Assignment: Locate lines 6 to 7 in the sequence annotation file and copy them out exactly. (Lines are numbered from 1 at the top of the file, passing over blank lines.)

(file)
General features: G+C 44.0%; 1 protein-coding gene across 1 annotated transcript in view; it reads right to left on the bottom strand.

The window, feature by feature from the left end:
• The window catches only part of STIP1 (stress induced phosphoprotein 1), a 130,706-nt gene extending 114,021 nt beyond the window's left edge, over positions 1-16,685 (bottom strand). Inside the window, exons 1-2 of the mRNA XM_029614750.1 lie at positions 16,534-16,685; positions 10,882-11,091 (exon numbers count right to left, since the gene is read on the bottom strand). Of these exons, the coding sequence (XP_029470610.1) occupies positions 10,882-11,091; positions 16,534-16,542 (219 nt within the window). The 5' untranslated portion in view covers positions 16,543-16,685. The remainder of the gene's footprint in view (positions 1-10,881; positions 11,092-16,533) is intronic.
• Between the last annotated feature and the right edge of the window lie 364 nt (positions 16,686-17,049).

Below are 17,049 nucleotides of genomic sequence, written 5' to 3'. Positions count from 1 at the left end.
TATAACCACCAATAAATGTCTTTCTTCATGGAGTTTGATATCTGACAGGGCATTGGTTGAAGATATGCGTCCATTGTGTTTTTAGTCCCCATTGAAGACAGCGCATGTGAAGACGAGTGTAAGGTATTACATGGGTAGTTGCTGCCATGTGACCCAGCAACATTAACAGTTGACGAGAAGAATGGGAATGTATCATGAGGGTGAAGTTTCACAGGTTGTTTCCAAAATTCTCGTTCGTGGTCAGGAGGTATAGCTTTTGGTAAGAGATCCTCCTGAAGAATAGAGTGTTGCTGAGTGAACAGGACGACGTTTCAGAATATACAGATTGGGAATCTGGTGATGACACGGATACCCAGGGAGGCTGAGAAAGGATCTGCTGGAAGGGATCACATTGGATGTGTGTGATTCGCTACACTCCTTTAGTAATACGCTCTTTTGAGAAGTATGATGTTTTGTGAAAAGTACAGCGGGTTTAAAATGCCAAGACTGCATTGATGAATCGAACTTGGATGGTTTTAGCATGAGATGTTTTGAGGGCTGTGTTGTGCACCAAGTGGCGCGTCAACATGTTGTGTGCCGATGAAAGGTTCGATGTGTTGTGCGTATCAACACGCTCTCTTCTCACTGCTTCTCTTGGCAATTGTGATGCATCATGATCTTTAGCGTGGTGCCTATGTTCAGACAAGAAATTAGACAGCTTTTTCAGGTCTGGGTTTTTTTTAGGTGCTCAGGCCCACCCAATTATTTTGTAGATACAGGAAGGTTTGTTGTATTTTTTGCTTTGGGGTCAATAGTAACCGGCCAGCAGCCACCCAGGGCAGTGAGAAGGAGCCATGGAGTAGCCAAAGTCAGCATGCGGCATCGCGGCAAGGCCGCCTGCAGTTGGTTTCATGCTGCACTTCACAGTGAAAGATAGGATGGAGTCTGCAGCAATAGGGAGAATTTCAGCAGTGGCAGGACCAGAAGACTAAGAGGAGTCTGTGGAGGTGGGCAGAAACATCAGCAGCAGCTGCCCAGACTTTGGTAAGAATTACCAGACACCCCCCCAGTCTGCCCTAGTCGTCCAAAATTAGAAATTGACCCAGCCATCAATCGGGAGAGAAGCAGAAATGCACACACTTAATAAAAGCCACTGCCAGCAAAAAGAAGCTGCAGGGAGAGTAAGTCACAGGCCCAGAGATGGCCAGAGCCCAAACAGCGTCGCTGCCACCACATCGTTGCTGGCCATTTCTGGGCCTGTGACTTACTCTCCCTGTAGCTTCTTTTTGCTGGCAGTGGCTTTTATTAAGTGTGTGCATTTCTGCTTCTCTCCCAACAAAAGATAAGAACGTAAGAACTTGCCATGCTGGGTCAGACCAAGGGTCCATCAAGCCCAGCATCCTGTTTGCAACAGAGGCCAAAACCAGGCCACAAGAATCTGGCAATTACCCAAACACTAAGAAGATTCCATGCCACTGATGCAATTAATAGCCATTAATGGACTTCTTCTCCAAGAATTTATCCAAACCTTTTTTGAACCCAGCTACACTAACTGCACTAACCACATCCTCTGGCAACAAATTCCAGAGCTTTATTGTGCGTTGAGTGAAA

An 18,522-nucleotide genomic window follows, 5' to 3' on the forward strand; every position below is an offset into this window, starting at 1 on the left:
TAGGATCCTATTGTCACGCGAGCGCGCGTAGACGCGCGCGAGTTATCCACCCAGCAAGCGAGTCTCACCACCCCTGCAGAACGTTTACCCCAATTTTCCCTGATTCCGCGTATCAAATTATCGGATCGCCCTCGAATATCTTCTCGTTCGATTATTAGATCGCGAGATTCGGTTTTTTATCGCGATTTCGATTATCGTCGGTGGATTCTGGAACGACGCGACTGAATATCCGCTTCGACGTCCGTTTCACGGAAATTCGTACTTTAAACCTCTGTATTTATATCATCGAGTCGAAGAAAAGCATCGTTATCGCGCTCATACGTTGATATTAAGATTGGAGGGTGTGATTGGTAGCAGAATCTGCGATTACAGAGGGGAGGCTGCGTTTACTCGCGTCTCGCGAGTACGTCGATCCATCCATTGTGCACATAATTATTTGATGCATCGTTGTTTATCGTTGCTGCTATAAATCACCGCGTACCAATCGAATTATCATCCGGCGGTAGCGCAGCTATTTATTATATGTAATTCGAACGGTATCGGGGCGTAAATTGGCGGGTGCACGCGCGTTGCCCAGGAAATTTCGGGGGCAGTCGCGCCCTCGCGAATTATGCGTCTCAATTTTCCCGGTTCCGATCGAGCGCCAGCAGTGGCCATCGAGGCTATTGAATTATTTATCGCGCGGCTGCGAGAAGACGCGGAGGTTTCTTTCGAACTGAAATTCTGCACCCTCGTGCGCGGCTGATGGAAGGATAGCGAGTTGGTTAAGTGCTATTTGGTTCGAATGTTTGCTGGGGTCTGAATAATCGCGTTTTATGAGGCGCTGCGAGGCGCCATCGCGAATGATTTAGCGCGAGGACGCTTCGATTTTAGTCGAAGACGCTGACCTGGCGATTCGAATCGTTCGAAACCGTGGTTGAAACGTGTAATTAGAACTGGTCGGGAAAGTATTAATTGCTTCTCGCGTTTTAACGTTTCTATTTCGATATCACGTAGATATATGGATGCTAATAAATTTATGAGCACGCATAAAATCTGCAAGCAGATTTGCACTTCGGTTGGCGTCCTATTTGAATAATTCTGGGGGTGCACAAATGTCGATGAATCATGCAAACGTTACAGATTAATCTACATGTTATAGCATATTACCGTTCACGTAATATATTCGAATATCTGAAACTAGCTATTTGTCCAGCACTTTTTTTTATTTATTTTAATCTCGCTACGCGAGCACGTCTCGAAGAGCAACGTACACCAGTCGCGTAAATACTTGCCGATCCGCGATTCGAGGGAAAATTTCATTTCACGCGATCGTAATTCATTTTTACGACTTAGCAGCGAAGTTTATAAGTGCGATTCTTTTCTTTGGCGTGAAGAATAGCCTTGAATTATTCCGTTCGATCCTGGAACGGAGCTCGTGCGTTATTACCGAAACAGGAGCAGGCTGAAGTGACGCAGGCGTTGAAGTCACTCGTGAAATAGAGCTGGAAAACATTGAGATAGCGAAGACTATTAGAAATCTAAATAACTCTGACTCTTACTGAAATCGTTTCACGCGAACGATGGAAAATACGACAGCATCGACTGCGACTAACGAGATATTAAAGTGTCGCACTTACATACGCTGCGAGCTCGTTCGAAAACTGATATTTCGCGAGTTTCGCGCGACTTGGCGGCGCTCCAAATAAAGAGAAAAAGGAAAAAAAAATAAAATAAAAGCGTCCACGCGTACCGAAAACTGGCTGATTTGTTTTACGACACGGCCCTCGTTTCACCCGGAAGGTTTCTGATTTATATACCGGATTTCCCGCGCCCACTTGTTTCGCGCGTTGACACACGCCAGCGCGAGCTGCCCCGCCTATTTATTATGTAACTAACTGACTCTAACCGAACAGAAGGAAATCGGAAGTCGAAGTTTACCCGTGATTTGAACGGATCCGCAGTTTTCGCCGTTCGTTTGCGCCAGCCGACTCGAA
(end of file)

TATAACCACCAATAAATGTCTTTCTTCATGGAGTTTGATATCTGACAGGGCATTGGTTGAAGATATGCGTCCATTGTGTTTTTAGTCCCCATTGAAGACAGCGCATGTGAAGACGAGTGTAAGGTATTACATGGGTAGTTGCTGCCATGTGACCCAGCAACATTAACAGTTGACGAGAAGAATGGGAATGTATCATGAGGGTGAAGTTTCACAGGTTGTTTCCAAAATTCTCGTTCGTGGTCAGGAGGTATAGCTTTTGGTAAGAGATCCTCCTGAAGAATAGAGTGTTGCTGAGTGAACAGGACGACGTTTCAGAATATACAGATTGGGAATCTGGTGATGACACGGATACCCAGGGAGGCTGAGAAAGGATCTGCTGGAAGGGATCACATTGGATGTGTGTGATTCGCTACACTCCTTTAGTAATACGCTCTTTTGAGAAGTATGATGTTTTGTGAAAAGTACAGCGGGTTTAAAATGCCAAGACTGCATTGATGAATCGAACTTGGATGGTTTTAGCATGAGATGTTTTGAGGGCTGTGTTGTGCACCAAGTGGCGCGTCAACATGTTGTGTGCCGATGAAAGGTTCGATGTGTTGTGCGTATCAACACGCTCTCTTCTCACTGCTTCTCTTGGCAATTGTGATGCATCATGATCTTTAGCGTGGTGCCTATGTTCAGACAAGAAATTAGACAGCTTTTTCAGGTCTGGGTTTTTTTTAGGTGCTCAGGCCCACCCAATTATTTTGTAGATACAGGAAGGTTTGTTGTATTTTTTGCTTTGGGGTCAATAGTAACCGGCCAGCAGCCACCCAGGGCAGTGAGAAGGAGCCATGGAGTAGCCAAAGTCAGCATGCGGCATCGCGGCAAGGCCGCCTGCAGTTGGTTTCATGCTGCACTTCACAGTGAAAGATAGGATGGAGTCTGCAGCAATAGGGAGAATTTCAGCAGTGGCAGGACCAGAAGACTAAGAGGAGTCTGTGGAGGTGGGCAGAAACATCAGCAGCAGCTGCCCAGACTTTGGTAAGAATTACCAGACACCCCCCCAGTCTGCCCTAGTCGTCCAAAATTAGAAATTGACCCAGCCATCAATCGGGAGAGAAGCAGAAATGCACACACTTAATAAAAGCCACTGCCAGCAAAAAGAAGCTGCAGGGAGAGTAAGTCACAGGCCCAGAGATGGCCAGAGCCCAAACAGCGTCGCTGCCACCACATCGTTGCTGGCCATTTCTGGGCCTGTGACTTACTCTCCCTGTAGCTTCTTTTTGCTGGCAGTGGCTTTTATTAAGTGTGTGCATTTCTGCTTCTCTCCCAACAAAAGATAAGAACGTAAGAACTTGCCATGCTGGGTCAGACCAAGGGTCCATCAAGCCCAGCATCCTGTTTGCAACAGAGGCCAAAACCAGGCCACAAGAATCTGGCAATTACCCAAACACTAAGAAGATTCCATGCCACTGATGCAATTAATAGCCATTAATGGACTTCTTCTCCAAGAATTTATCCAAACCTTTTTTGAACCCAGCTACACTAACTGCACTAACCACATCCTCTGGCAACAAATTCCAGAGCTTTATTGTGCGTTGAGTGAAA

An 18,522-nucleotide genomic window follows, 5' to 3' on the forward strand; every position below is an offset into this window, starting at 1 on the left: